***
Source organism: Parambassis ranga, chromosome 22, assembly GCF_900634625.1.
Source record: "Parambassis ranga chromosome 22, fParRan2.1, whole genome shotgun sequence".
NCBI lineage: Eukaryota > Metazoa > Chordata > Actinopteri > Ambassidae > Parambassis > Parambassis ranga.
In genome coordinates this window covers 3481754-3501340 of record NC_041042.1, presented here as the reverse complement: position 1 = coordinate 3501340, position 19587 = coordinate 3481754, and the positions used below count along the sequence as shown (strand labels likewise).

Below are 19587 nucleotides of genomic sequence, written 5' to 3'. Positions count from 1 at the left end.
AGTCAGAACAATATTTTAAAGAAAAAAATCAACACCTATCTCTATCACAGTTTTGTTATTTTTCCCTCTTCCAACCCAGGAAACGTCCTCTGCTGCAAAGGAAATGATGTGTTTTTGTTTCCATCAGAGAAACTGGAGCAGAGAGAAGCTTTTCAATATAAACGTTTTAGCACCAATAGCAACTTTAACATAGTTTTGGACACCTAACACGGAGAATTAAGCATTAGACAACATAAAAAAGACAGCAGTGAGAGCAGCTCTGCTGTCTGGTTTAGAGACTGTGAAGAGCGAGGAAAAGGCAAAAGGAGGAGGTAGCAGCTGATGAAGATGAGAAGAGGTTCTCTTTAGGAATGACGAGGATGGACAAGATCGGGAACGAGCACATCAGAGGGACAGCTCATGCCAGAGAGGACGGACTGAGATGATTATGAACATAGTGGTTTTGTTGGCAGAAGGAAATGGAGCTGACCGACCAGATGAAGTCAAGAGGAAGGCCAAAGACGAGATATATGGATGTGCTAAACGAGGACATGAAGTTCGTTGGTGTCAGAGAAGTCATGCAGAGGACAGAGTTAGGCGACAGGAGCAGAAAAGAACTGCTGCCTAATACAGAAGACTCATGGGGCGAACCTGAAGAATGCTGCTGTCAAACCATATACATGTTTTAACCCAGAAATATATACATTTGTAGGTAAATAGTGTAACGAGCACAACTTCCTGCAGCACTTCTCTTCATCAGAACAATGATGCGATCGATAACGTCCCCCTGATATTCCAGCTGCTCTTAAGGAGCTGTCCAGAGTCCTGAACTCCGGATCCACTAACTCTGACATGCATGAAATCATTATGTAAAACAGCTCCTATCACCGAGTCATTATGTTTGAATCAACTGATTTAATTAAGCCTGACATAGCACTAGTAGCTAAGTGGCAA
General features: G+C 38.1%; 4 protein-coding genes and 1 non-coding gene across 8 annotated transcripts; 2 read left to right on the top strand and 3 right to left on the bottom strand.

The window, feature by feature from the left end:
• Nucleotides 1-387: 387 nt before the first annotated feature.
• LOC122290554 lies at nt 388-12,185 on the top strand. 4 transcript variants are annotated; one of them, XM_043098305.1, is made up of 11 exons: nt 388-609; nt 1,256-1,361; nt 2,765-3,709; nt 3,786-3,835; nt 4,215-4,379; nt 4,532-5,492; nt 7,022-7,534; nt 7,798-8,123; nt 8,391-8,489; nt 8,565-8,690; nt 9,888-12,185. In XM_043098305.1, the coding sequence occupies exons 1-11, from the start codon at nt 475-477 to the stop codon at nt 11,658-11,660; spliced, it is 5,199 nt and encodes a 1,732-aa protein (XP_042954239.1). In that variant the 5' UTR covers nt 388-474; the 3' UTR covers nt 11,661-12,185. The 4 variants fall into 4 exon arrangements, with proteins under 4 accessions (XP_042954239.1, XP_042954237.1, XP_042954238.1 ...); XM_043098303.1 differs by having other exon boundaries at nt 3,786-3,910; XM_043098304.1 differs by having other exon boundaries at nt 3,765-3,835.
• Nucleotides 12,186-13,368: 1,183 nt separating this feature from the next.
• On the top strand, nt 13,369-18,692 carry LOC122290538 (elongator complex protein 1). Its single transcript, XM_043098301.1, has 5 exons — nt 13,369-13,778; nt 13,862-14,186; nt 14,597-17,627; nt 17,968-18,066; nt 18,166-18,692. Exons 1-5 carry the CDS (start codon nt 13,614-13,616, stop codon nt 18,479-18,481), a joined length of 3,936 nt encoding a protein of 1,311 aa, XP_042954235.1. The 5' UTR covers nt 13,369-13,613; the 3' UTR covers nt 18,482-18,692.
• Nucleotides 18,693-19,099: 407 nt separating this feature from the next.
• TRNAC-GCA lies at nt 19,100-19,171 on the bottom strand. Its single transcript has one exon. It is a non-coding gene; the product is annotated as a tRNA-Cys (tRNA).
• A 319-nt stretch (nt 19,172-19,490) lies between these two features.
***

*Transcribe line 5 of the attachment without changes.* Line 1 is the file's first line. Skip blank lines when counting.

Below are 19587 nucleotides of genomic sequence, written 5' to 3'. Positions count from 1 at the left end.